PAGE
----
Welcome to the Funk Lab

We strive to understand the evolutionary and ecological mechanisms that generate and maintain biological diversity using population genomics, experimental manipulations, and field studies. Our goal is to not only test basic evolutionary and ecological theory, but also directly inform policy and management decisions that will ultimately determine the fate of biodiversity.



Microgeographic adaptation in island scrub-jays

Island scrub-jay (Aphelocoma insularis). Photo credit: Katie Langin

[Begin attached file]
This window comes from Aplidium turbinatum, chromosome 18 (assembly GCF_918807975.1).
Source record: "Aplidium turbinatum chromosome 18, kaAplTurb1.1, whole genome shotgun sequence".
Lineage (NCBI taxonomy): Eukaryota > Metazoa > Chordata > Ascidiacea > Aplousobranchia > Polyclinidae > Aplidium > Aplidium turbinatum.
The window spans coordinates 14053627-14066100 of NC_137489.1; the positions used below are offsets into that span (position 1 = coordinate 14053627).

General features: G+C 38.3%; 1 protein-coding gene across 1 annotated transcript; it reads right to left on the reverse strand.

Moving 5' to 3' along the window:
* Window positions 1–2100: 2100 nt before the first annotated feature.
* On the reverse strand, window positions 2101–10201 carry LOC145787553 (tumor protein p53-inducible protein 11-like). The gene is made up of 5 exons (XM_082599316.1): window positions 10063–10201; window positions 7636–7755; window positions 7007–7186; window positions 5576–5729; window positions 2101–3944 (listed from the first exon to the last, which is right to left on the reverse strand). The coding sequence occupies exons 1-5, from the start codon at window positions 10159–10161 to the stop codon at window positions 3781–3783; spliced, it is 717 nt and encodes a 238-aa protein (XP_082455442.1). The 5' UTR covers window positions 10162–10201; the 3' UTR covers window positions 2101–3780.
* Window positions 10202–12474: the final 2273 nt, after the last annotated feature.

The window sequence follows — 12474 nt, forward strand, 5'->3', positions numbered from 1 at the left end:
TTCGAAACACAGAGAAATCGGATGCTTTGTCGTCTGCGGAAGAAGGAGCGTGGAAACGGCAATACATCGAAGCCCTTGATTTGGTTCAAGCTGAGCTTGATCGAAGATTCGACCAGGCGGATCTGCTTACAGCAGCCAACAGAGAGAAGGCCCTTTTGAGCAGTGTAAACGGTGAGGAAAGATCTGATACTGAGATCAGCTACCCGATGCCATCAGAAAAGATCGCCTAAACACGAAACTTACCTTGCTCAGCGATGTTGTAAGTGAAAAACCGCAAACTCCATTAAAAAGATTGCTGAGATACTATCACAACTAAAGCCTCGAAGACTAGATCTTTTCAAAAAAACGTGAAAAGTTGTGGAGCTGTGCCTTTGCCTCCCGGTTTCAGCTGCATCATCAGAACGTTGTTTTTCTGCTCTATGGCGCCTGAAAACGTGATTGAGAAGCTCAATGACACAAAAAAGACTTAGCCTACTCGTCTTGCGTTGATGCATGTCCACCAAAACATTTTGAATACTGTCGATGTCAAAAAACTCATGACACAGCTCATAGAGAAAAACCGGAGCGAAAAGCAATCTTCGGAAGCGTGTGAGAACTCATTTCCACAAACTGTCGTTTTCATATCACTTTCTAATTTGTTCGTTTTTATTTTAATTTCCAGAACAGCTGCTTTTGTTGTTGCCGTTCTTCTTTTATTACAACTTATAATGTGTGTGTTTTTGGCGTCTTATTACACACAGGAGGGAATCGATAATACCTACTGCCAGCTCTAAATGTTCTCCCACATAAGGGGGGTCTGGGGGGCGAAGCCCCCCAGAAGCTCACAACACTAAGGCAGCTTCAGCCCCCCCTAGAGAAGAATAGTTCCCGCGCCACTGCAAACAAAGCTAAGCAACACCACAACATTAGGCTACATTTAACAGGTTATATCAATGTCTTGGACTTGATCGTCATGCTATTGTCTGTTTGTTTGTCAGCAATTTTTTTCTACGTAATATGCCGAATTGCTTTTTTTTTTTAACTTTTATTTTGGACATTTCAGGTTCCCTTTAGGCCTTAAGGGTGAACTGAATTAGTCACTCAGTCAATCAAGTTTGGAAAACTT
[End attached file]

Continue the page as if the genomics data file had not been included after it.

One goal of evolutionary ecology is to understand the processes that lead to species becoming better adapted to their local environment. Studies of local adaptation have historically focused on geographically separated populations, where adaptive differences are maintained by limited dispersal of individuals between populations. Growing evidence, however, suggests that adaptive evolution can occur over small spatial distances. How this fine-scale adaptation arises and is maintained remains unresolved, despite applications for human health, agriculture, and biodiversity. On Santa Cruz Island, the island scrub-jay (Aphelocoma insularis) has two morphologies. Birds in pine habitat have long and thin beaks, whereas those in oak habitats have short and deep beaks. These differences are known to facilitate feeding on pine cones versus acorns, but how such adaptive genetic differences are maintained over very small geographic distances is unknown. The goal of this project is to uncover the mechanisms allowing this fine-scale pattern of local adaptation by combining genomics, telemetry, and behavioral experiments. The data obtained from this work will then be used to develop general models that can inform the conditions under with adaptive differences in can occur. PhD student Rebecca Cheek (co-advised by Cameron Ghalambor and Chris) will lead the dispersal and gene flow components of this project. Collaborators include Cameron Ghalambor (CSU), T. Scott Sillett (Smithsonian Migratory Bird Center), Brandt Ryder (Smithsonian Migratory Bird Center), Paul Hohenlohe (University of Idaho), and Scott Morrison (TNC California). Click here to see NSF award abstract.